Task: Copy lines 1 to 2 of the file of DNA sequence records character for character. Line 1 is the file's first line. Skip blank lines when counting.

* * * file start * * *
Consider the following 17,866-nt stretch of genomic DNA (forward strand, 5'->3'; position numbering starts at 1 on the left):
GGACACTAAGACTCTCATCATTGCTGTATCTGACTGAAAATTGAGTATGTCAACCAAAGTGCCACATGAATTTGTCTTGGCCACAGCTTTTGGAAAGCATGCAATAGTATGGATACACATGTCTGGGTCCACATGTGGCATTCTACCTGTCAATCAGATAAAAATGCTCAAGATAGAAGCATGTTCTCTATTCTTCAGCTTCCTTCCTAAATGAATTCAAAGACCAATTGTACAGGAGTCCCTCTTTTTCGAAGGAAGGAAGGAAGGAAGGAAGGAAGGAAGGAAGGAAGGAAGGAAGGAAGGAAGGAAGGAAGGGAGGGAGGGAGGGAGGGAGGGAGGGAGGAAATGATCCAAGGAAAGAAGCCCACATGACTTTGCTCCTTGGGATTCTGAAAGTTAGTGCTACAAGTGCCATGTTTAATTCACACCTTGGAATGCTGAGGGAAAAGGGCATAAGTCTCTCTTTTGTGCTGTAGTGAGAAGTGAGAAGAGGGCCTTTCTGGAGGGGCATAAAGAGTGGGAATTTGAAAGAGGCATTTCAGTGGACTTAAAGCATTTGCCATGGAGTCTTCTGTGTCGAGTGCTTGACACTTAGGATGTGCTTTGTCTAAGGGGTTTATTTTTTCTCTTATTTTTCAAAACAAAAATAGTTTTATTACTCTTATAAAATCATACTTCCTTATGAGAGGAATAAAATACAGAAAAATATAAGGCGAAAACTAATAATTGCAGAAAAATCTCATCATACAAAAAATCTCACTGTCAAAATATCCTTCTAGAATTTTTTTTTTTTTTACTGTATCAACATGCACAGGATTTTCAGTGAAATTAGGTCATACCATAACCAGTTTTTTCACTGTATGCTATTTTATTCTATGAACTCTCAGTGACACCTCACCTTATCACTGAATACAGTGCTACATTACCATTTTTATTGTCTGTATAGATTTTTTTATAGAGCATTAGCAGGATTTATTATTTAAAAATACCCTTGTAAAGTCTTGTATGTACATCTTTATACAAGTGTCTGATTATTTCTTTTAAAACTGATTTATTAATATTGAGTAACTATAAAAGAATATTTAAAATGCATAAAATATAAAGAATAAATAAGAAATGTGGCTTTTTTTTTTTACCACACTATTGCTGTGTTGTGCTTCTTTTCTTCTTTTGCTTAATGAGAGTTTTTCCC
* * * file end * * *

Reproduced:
Consider the following 17,866-nt stretch of genomic DNA (forward strand, 5'->3'; position numbering starts at 1 on the left):
GGACACTAAGACTCTCATCATTGCTGTATCTGACTGAAAATTGAGTATGTCAACCAAAGTGCCACATGAATTTGTCTTGGCCACAGCTTTTGGAAAGCATGCAATAGTATGGATACACATGTCTGGGTCCACATGTGGCATTCTACCTGTCAATCAGATAAAAATGCTCAAGATAGAAGCATGTTCTCTATTCTTCAGCTTCCTTCCTAAATGAATTCAAAGACCAATTGTACAGGAGTCCCTCTTTTTCGAAGGAAGGAAGGAAGGAAGGAAGGAAGGAAGGAAGGAAGGAAGGAAGGAAGGAAGGAAGGAAGGGAGGGAGGGAGGGAGGGAGGGAGGGAGGAAATGATCCAAGGAAAGAAGCCCACATGACTTTGCTCCTTGGGATTCTGAAAGTTAGTGCTACAAGTGCCATGTTTAATTCACACCTTGGAATGCTGAGGGAAAAGGGCATAAGTCTCTCTTTTGTGCTGTAGTGAGAAGTGAGAAGAGGGCCTTTCTGGAGGGGCATAAAGAGTGGGAATTTGAAAGAGGCATTTCAGTGGACTTAAAGCATTTGCCATGGAGTCTTCTGTGTCGAGTGCTTGACACTTAGGATGTGCTTTGTCTAAGGGGTTTATTTTTTCTCTTATTTTTCAAAACAAAAATAGTTTTATTACTCTTATAAAATCATACTTCCTTATGAGAGGAATAAAATACAGAAAAATATAAGGCGAAAACTAATAATTGCAGAAAAATCTCATCATACAAAAAATCTCACTGTCAAAATATCCTTCTAGAATTTTTTTTTTTTTTACTGTATCAACATGCACAGGATTTTCAGTGAAATTAGGTCATACCATAACCAGTTTTTTCACTGTATGCTATTTTATTCTATGAACTCTCAGTGACACCTCACCTTATCACTGAATACAGTGCTACATTACCATTTTTATTGTCTGTATAGATTTTTTTATAGAGCATTAGCAGGATTTATTATTTAAAAATACCCTTGTAAAGTCTTGTATGTACATCTTTATACAAGTGTCTGATTATTTCTTTTAAAACTGATTTATTAATATTGAGTAACTATAAAAGAATATTTAAAATGCATAAAATATAAAGAATAAATAAGAAATGTGGCTTTTTTTTTTTACCACACTATTGCTGTGTTGTGCTTCTTTTCTTCTTTTGCTTAATGAGAGTTTTTCCC